It’s so obvious, but most of us don’t adjust our own behaviors or approach accordingly to meet children at their own level– literally.
I was making a cake yesterday morning as Orion puttered around the kitchen, throwing a jar of salt out the window (thankfully, the super’s wife was not down below, bagging garbage; otherwise, she might have gotten bonked in the head) and making his general rounds. In short order, he was cranky. He had crawled up on the trashcan and then on a bucket of paint to try to get to my level, but it wasn’t working; neither object put him at ideal height. He was still a head or more below where he wanted to be.

This is the cake we made. (Photo: @collazoprojects)

This is the cake we made. (Photo: @collazoprojects

His frustration mounted and mine did as well; it was clear I wasn’t going to be able to make the cake if he couldn’t see what was going on. I decided to try something different. I moved all the ingredients to the floor, as well as the whisk, sifter, spoon, and measuring cups, and sat with him there, measuring and mixing, involving him in the process. He was delighted and I was, too. To be able to see his joy at feeling included and involved was gratifying.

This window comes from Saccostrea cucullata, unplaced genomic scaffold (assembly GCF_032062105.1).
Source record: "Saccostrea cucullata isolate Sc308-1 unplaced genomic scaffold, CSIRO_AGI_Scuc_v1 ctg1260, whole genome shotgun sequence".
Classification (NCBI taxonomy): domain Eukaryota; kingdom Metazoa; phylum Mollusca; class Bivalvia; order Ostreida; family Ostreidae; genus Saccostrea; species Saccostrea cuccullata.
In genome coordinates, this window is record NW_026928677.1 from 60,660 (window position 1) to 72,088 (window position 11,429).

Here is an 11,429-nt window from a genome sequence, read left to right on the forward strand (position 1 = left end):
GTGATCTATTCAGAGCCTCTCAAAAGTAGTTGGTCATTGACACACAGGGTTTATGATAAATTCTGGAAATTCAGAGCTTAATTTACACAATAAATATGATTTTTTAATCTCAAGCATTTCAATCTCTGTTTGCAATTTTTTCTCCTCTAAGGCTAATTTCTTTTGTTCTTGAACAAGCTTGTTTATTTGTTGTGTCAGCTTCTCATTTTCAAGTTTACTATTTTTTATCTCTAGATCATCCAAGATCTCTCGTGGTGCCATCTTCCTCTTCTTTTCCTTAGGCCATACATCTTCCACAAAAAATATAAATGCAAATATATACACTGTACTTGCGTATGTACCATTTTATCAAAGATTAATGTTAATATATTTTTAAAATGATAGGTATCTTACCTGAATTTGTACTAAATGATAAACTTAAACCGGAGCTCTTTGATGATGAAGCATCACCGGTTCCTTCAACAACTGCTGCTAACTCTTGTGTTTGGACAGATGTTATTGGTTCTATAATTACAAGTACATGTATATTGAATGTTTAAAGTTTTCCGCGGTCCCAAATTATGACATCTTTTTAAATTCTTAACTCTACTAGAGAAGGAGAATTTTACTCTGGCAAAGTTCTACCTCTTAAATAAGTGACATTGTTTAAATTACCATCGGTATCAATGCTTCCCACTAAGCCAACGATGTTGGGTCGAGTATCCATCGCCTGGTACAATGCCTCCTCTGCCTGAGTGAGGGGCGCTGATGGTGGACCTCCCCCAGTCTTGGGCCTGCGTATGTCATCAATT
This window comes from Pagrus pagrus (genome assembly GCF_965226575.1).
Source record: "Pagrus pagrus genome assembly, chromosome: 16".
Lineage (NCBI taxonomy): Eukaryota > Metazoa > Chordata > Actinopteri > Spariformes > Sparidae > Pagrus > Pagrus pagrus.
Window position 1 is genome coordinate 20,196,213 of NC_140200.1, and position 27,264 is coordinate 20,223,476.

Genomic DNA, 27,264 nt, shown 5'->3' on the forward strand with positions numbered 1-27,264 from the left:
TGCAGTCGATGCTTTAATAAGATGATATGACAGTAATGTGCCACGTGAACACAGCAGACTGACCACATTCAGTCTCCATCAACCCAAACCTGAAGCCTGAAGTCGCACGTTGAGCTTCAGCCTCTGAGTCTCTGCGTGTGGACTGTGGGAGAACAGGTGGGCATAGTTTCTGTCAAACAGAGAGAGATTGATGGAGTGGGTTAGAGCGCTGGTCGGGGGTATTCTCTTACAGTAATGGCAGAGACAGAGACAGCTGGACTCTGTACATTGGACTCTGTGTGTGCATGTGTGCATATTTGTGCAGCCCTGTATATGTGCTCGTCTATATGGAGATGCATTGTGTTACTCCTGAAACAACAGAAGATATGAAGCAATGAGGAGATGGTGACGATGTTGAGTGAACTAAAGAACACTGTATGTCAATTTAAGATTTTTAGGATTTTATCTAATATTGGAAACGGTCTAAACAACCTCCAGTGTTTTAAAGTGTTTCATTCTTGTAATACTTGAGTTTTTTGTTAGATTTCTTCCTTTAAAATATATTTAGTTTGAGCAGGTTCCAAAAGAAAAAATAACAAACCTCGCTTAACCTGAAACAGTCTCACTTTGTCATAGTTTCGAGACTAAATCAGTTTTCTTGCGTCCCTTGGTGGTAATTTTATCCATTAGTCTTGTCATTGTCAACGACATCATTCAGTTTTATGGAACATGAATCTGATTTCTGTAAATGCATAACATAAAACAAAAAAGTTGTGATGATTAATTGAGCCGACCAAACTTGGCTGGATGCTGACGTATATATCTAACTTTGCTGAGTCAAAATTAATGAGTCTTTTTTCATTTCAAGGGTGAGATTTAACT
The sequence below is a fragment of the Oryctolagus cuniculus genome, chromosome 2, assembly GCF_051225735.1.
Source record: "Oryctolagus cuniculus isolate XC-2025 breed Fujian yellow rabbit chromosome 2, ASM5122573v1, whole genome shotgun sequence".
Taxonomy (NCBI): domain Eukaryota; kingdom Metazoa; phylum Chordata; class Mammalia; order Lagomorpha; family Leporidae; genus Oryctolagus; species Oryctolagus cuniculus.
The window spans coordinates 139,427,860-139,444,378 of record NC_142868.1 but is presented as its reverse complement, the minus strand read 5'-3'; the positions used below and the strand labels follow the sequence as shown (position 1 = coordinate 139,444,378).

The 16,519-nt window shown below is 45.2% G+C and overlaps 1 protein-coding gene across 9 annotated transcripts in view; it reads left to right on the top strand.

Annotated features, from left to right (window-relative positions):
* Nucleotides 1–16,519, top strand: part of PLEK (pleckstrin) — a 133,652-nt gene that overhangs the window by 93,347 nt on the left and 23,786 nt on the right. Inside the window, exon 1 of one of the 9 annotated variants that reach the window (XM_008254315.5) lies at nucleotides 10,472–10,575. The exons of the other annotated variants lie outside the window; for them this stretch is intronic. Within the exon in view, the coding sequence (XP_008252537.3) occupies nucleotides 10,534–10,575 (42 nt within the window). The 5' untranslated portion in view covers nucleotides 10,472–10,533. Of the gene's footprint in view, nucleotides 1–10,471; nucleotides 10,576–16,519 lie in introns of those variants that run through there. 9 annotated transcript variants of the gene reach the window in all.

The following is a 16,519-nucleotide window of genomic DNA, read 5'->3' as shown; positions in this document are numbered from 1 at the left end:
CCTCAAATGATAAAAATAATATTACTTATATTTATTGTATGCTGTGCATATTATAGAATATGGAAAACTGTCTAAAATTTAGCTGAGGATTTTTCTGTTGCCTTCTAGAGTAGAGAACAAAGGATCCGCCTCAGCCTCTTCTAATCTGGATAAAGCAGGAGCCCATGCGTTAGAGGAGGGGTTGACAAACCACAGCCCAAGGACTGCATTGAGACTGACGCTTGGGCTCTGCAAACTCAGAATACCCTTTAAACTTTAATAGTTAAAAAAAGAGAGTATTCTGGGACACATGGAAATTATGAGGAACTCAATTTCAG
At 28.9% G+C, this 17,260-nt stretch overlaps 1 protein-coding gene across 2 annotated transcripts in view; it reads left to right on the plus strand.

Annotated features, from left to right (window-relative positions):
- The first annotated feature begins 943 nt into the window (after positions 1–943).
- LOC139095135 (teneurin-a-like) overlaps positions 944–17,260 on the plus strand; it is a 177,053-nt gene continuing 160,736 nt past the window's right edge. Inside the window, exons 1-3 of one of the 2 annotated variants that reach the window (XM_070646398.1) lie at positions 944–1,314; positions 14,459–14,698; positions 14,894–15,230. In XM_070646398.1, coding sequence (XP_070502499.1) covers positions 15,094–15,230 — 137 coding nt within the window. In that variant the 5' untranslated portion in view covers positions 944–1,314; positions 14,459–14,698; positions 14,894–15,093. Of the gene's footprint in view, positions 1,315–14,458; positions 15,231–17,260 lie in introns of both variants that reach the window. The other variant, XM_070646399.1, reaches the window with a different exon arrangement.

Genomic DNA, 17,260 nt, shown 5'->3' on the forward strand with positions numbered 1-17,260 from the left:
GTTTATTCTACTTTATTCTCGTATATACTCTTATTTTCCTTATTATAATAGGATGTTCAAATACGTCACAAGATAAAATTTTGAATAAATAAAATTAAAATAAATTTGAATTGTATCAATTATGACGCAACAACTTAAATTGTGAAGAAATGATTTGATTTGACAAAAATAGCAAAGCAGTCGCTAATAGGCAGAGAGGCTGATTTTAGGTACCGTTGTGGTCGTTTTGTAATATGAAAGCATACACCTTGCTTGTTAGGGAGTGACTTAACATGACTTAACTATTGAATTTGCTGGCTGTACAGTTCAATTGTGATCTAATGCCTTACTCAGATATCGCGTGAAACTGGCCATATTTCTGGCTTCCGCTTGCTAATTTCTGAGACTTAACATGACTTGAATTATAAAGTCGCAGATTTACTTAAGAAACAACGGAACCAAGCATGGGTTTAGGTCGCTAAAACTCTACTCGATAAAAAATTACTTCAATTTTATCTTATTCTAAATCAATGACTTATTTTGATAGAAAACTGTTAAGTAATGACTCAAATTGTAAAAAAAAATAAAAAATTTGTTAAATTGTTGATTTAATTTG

I think it even made the cake a little sweeter.

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Daily Outtake: I want to love this book, but I can’t

Text & Photo:
Julie Schwietert Collazo
This book arrived in the mail a couple weeks ago, a review copy I’d requested.

Sarah Jane Cervenak's book, Wandering. (Photo: @collazoprojects)

Sarah Jane Cervenak’s book, Wandering. (Photo: @collazoprojects)

The topic was–no, is–intriguing: “Combining black feminist theory, philosophy, and performance studies, Sarah Jane Cervenak ruminates on the significance of physical and mental roaming for black freedom….”

Right up my alley of interests.

I want to love this book so much, but I.just.can’t.

It’s just bloated with academic jargon, the kind of unnecessary intellectual puffery that sent me running from my PhD program. I’m not against 25 cent words– you know that– but why do we have to make important ideas so unnecessarily cryptic? Why do academic institutions push professors to write this kind of stuff when they could be writing about the same topics in much more accessible ways?